The fine feathers of the crested ibis were particularly prized for feather dusters used in silkworm factories, for decorations in tea rooms, and for butsudan, family Buddhist altars. They were also exported to Europe to be used as decoration on ladies’ hats. The meat of the crested ibis was less popular, as it was not tasty and the bloody soup that resulted when the meat was boiled was considered revolting. Still, it was thought to have medicinal properties and was often prescribed as a tonic for female chills and anemia.
Guns and Pesticides
The massacre of the crested ibis was accelerated by the invention of the Murata rifle in 1880. While the possession of rifles was limited in the Edo period to samurai and hunters, from the Meiji era onward the common people could get licenses to own guns, leading to an upswing in the popularity of hunting. By 1895 there were more than 200,000 licensed hunters in Japan, a number that remains about the same even today. These hunters played a major role in the fate of such native birds as the crested ibis and the stork.
In just four decades, from the 1860s to the turn of the century, the crested ibis population was pushed almost to extinction. By the 1910s, sightings of the once-common bird were few and far between. A report published in the 1925 issue of the Niigata-ken tensanshi (Natural Products of Niigata Prefecture) declared the crested ibis, along with the great white egret, to be extinct as a result of overhunting. After the prefecture offered a reward, two ibises were finally discovered in 1931.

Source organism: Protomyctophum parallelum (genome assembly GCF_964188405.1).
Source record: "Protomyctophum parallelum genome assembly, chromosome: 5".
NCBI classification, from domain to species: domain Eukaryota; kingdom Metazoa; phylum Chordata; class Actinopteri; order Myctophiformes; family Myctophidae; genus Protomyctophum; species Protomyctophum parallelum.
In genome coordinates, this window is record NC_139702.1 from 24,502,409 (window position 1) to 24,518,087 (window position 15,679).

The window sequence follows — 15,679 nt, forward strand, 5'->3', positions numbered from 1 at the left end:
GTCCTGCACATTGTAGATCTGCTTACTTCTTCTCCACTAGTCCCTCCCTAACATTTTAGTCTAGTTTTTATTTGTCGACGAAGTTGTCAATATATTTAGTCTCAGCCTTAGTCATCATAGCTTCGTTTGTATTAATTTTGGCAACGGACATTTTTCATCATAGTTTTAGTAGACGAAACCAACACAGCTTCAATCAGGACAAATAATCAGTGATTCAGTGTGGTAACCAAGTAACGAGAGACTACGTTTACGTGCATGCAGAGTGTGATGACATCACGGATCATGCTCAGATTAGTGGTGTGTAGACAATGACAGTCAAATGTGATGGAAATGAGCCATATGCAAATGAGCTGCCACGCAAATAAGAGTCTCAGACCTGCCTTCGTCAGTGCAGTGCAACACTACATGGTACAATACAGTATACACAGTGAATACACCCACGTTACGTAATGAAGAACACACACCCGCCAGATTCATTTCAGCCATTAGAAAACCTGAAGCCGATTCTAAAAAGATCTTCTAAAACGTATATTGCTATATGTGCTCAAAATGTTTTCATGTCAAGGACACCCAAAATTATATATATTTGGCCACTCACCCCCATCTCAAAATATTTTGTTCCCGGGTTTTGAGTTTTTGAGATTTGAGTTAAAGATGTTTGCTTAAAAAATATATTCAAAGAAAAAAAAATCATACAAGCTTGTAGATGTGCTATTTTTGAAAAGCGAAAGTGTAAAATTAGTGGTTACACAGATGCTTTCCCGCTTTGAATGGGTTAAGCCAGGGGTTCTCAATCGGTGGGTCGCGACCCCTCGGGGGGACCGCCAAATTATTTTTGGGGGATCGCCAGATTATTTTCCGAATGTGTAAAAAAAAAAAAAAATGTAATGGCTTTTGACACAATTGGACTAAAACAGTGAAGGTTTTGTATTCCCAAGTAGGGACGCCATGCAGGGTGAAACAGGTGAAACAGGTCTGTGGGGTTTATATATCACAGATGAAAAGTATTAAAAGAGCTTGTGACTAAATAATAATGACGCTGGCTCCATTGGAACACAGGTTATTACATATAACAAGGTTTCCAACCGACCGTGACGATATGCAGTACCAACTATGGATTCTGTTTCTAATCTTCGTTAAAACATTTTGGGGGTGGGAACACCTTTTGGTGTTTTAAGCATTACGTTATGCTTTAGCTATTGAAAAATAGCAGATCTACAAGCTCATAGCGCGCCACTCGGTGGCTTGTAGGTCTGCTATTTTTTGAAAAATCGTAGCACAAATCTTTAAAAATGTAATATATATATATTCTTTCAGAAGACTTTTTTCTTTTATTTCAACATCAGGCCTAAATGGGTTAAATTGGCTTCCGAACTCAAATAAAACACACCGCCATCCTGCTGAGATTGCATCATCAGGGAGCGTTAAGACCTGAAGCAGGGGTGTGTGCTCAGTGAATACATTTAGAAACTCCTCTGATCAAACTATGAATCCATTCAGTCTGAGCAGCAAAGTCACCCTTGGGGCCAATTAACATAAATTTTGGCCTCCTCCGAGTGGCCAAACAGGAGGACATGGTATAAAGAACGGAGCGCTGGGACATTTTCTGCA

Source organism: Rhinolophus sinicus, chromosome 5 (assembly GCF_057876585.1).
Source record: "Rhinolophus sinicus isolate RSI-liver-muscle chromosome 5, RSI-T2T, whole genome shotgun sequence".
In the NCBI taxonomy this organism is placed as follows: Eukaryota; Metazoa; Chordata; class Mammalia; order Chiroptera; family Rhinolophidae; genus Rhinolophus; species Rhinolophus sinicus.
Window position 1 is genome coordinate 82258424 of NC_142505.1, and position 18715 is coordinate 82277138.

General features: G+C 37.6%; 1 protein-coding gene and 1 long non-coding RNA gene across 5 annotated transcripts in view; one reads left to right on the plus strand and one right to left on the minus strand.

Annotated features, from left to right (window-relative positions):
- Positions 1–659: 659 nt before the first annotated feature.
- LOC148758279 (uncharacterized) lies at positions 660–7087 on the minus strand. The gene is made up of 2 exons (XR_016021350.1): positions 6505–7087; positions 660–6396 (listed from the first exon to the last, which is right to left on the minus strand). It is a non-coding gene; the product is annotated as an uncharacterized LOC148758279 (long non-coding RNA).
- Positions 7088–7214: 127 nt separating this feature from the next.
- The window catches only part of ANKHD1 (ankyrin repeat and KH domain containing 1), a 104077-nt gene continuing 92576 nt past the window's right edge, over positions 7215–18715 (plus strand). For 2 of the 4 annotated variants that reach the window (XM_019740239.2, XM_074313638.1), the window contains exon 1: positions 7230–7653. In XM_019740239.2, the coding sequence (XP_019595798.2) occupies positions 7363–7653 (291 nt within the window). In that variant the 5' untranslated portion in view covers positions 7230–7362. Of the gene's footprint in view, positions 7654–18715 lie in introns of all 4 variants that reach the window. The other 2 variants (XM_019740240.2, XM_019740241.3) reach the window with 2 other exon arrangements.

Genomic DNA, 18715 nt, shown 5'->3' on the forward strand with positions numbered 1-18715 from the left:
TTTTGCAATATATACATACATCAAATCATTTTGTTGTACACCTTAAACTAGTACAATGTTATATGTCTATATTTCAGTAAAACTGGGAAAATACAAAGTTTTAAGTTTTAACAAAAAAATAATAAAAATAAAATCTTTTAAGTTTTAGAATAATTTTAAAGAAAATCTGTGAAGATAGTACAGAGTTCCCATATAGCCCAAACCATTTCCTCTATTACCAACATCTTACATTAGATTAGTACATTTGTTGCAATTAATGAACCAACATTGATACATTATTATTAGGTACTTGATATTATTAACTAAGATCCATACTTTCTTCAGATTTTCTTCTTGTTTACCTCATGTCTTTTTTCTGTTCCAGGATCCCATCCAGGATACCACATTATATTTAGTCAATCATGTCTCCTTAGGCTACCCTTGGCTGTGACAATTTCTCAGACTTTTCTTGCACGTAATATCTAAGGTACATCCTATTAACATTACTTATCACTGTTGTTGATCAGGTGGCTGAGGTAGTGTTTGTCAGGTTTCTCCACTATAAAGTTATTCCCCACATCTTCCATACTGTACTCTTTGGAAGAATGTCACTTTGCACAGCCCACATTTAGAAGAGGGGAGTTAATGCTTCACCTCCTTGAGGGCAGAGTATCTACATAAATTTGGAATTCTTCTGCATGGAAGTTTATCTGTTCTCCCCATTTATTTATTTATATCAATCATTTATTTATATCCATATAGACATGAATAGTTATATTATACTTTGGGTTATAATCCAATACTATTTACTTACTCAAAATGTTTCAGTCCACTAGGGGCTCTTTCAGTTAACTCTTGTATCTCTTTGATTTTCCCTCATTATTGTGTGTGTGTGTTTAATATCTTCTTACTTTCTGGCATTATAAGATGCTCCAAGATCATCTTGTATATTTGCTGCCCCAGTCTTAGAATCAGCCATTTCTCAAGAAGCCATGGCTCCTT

As fuel became scare during the Second World War, natural habitats were further destroyed and there were no places left to build nests. After the war, around 1950, pesticides came into common use on Sado Island, decimating the loaches, frogs and other water creatures on which the crested ibis fed. In the mid-1960s, traces of pesticide were found in the carcasses of two dead ibises.
Extinction Threatened Throughout Asia
The crested ibis was once widely distributed throughout east Asia. According to the Shiji (Historic Records) written by the Chinese Han dynasty historian Sima Qian, the First Emperor of Qin kept crested ibises in his gardens. The birds could be found in a broad area of China, from Jilin Province in the north to Fujian Province in the south, and as far west as Gansu Province. Their numbers had rapidly decreased by the first half of the twentieth century, however, and the last sighting in China was made in 1964 in Gansu.
In Russia, crested ibises were found along the Amur and Ussuri rivers and around Vladivostok. Their number began to dwindle from the latter half of the nineteenth century, disappearing completely around Khabarovsk by the Amur River in 1949, and around Vladivostok in the early 1960s. The last sighting of a crested ibis in Russia was along the Ussuri River in 1981.
There used to be a large crested ibis population on the Korean Peninsula as well. At the beginning of the twentieth century a large flock of several thousand is said to have been sighted. In 1978, four crested ibises were discovered in the demilitarized zone, and plans were made to capture them for transport to the Conservation Center on Sado. But the birds had disappeared by the next year before the plan could be acted on. Sightings were also reported in Taiwan up to the mid-twentieth century.
The fate of the crested ibis was sealed by its habit of building nests atop trees in the satoyama forested areas near cultivated lands, and by its reliance for food on the amphibian creatures, crustacea, fish, and insects to be found in nearby rice paddies and wetlands. Begining in the mid-nineteenth century, human development of the wetlands, the cutting of forests, the use of pesticides in rice paddies, and the increase of hunters all led to the rapid decline of the crested ibis population.
(Originally published in Japanese on April 10, 2017. Banner photo: a crested ibis searchers for food in a snow-covered winter rice paddy. Photos © Tsuchiya Masaoki except where otherwise noted.)